Home > Ciao Café > Current Debate > Are British teachers justified in taking strike action? > Reviews

LisaJK 3


Add to my Circle of Trust

Subscribe to reviews

About me:

Member since:27.10.2003



Children will be punished




Recommendable No:

8 Ciao members have rated this review on average: somewhat helpful See ratings
exceptional by (9%):
  1. Ibeke
helpful by (27%):
  1. dan916
  2. robert1
  3. yessuf
somewhat helpful by (64%):
  1. m.lyon
  2. ClaireG86
  3. eljefe
and 4 other members

View all ratings

The overall rating of a review is different from a simple average of all individual ratings.

Share this review on

This is going to be blunt. If easily offended or if a teacher please do not read, this is my opinion and I don't want to offend anyone, although it probably will. BE WARNED.

I think it is a cheek to want more money. Teachers get mountains of paper work, so does every f****r else. You go into all kinds of prefessions knowing what your salary will be. If you don't like it don't do it. Why doesn't the whole nation go on strike. Lets see if we can get some more money for over working and too much paper work, it just isn't goin to happen.

Why should our kids be punished, there is enough truenting, teacher training days on the day after the holidays I mean whats that all about, anyone know? and enough half term/term holidays, why should kids miss out on more days off.

I appologise if I am hitting a nerve or am being a bit forward with how I am writing this review.

If everyone was to go on strike which is what seems to be happening these days, there would be a total shut down of the country. Everyone wants more money, just because you think that your job is better and should be better paid than anyone else doesn't mean you are really entitled to it.

This isn't just aimed at the teaching profession it is aimed at a lot of professions. I am a single parent and I need more money but I don't go on strike to get it, I work harder and progress, I do my best and hopefully I will receive a rise someday.

Do you get paid for strikes because if you don't then you can't be destitute yet or you wouldn't beable to afford to strike.

Thanks for reading, any comments welcome, although please forgive my abruptness in this op.
  Write your own review

Share this review on

« Previous review   Next review »

Rate this review »

How helpful would this review be to a person making a buying decision? Rating guidelines

Rate as exceptional

Rate as somewhat helpful

Rate as very helpful

Rate as not helpful

Rate as helpful

Rate as off topic

Write your own review Report a problem with this review’s content

Comments about this review »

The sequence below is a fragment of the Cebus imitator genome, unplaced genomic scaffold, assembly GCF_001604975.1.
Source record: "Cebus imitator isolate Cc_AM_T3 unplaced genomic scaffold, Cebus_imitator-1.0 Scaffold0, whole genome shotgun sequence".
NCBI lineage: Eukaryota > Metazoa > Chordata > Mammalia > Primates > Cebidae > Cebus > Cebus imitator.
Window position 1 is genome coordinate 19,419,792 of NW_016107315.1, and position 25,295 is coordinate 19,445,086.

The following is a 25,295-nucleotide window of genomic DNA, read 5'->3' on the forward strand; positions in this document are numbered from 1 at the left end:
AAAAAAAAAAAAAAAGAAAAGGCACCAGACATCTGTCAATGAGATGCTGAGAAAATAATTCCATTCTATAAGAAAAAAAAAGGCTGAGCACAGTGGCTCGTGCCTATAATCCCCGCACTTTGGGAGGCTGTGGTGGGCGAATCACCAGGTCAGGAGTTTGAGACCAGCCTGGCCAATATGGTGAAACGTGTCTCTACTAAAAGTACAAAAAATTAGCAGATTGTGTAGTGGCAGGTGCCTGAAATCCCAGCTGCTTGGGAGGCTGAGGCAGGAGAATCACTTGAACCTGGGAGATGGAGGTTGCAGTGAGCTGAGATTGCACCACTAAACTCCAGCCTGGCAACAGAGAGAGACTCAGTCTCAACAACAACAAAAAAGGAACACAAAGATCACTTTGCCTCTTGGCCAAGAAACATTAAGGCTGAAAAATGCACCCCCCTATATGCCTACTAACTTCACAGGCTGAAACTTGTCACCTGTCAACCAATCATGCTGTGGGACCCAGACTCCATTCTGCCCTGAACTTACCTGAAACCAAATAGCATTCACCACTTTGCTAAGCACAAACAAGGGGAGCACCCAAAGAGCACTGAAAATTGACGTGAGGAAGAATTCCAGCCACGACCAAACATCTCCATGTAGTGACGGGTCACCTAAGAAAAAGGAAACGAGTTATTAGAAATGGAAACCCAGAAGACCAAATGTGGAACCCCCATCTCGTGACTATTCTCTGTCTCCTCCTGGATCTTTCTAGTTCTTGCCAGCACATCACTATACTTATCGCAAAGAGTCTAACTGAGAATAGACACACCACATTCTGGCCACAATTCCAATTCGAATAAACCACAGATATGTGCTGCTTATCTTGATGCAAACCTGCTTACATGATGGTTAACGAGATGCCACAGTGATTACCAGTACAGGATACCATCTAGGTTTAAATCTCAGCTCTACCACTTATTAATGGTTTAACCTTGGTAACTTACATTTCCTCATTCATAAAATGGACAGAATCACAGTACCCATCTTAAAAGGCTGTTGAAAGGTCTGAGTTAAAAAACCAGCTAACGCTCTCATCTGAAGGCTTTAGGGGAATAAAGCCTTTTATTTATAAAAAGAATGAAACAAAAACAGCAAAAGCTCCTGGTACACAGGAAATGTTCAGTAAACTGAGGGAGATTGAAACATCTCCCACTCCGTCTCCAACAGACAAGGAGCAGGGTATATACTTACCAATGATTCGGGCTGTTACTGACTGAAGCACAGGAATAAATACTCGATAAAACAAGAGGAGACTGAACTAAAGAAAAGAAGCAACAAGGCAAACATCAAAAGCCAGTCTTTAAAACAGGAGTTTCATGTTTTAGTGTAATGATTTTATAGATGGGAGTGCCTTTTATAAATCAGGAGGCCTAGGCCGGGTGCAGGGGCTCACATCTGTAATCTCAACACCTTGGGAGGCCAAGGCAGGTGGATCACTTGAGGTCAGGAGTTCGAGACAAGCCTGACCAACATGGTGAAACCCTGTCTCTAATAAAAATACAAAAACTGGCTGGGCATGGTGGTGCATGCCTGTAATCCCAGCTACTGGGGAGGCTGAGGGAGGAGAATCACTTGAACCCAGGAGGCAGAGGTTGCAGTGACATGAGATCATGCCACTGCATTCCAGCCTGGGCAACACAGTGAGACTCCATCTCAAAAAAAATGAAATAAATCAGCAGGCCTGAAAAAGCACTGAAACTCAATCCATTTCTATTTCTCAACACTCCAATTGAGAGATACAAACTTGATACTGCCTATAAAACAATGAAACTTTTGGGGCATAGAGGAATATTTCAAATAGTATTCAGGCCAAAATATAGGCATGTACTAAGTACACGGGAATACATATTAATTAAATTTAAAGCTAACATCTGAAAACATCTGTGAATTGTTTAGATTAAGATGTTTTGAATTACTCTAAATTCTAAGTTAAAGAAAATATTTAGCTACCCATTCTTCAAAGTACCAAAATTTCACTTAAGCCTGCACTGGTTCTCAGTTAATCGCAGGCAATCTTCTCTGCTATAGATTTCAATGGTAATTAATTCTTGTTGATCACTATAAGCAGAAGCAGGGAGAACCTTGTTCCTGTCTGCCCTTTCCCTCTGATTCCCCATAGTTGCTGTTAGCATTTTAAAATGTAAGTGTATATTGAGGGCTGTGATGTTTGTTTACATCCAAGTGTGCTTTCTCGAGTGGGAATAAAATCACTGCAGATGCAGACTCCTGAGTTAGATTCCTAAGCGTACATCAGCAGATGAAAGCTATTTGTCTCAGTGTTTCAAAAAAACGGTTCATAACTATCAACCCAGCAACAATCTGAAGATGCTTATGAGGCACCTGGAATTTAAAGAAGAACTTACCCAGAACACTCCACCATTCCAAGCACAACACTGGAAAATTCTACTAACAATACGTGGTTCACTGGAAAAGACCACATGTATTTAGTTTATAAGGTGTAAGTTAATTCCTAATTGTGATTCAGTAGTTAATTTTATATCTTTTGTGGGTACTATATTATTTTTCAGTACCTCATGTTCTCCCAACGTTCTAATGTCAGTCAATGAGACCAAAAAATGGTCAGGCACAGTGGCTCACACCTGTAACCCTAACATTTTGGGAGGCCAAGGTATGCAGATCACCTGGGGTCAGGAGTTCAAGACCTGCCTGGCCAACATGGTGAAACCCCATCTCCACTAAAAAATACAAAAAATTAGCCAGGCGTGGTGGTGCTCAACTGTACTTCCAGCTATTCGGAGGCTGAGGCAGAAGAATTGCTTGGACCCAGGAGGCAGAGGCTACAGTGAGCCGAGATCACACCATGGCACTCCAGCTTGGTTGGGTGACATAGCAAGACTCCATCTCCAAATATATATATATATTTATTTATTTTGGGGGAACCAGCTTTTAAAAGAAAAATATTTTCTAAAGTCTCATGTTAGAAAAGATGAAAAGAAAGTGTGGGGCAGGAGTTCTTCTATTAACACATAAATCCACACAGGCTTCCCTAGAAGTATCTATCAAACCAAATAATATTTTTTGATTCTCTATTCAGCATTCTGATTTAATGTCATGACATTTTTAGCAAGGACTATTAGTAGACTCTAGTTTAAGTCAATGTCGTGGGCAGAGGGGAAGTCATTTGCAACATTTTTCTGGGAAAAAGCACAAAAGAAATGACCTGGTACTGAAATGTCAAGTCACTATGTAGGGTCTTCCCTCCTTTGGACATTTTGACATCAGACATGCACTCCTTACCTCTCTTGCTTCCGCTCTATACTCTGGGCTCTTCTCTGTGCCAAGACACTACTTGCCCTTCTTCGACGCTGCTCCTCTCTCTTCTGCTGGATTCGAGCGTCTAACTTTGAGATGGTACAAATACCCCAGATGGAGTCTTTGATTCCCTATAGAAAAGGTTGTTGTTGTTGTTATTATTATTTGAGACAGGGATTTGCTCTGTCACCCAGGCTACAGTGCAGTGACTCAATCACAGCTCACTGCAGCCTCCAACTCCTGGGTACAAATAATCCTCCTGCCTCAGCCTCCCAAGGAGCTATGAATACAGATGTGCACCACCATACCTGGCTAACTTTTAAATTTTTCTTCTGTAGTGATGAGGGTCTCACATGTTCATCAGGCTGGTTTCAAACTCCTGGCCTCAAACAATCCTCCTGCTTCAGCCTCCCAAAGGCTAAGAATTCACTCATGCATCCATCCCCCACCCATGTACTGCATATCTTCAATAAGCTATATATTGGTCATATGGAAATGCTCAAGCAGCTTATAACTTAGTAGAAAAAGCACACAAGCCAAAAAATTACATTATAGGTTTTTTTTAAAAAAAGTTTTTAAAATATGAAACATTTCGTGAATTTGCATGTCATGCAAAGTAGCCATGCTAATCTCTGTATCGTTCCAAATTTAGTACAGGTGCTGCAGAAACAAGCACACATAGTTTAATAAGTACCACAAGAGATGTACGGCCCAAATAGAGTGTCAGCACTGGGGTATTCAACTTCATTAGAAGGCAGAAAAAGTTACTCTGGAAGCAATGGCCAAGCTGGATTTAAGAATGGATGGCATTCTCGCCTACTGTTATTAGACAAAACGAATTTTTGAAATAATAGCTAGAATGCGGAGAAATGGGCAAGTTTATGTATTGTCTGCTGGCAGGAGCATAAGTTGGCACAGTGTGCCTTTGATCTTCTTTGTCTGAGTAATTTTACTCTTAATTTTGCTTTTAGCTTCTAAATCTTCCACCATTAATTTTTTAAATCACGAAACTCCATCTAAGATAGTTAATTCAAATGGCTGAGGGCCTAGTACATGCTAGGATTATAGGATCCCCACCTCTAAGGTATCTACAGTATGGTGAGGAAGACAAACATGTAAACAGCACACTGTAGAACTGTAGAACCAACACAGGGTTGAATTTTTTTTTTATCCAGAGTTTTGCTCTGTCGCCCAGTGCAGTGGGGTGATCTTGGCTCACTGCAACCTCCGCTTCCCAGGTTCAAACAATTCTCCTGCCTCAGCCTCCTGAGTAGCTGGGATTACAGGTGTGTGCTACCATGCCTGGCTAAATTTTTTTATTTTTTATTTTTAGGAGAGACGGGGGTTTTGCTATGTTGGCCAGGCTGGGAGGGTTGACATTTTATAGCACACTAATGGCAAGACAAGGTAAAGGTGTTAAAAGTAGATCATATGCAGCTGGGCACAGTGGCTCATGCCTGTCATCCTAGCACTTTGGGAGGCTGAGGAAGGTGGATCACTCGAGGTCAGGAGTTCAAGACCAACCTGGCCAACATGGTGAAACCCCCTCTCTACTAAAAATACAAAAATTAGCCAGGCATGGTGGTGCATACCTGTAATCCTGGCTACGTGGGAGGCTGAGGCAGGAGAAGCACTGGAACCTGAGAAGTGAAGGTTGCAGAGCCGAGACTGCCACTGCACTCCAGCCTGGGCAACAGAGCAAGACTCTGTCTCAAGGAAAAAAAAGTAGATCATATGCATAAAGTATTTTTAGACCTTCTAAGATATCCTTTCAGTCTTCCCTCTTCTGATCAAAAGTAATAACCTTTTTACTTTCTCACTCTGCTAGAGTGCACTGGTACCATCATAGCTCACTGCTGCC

joycarole 27.09.2004 16:49

The five training days a year in this country come out of what were originally the holidays. When Kenneth Baker brought them in, teachers had five days deducted from their annual leave. It is a common misconception that training days are some kind of bonus for teachers while pupils somehow lose out.

m.lyon 29.03.2004 17:22

Although I can see your point, if you are a teacher or have a teacher as a partner then you begin to understand where they come from. My missus-to-be works until 7pm every night doing extra prep work and planning so that the children get as much out of it as possible. She often works 10-4 on a Saturday too, again unpaid. We have to take holidays in the summer break (where it can cost upto twice as much) and out of that 6 week break, I can guarntee that she will be working towards teh next year for 3 of those weeks - again that will be unpaid. It is a huge misconception that when teachers are not in school that they don't work. I think teachers are grossly underpaid, but then again I think that nurses, police, and fire services are too - that raises a question of whether they should be allowed to strike. We are getting married in june next year - not school holidays as we refuse to have that dictated to us. problem then is that we have to wait 6 weeks until the honeymoon in the summer break, and to get 4 days off around the wedding she is having to apply for unpaid leave with no guarntee that she will get it. Marc

eljefe 28.03.2004 18:22

I personally agree with you up to a point, as a teacher I see my first duty is to the students I teach, and to provide them with a quality edication. Therefore I would not strike over money, I see it as a duty to go to work. That said, there is an article on the BBC website that says teaching is the most stressful profession, a lot of colleagues are run down, irritable and stressed. There is however, a culture of moaning in the profession that needs to be eradicated. I dislike passionately the idea of belonging to a 'union' I am a professional, not a miner or dock worker. I would love to see a BMA style organisation (British Medical Assoc) or like a Teacher's Association to cirumvent the nasty adversarial leftist slants the main 'unions' take. But I need them, if a kid made an allegation I need their legal support...but I would never go on strike. I would rather resign and go teach in another country.

Add your comment

max. 2000 characters

  Post comment

More reviews »

Review Ratings »

This review of Are British teachers justified in taking strike action? has been rated:

"exceptional" by (9%):

  1. Ibeke

"helpful" by (27%):

  1. dan916
  2. robert1
  3. yessuf

"somewhat helpful" by (64%):

  1. m.lyon
  2. ClaireG86
  3. eljefe

and 4 other members

The overall rating of a review is different from a simple average of all individual ratings.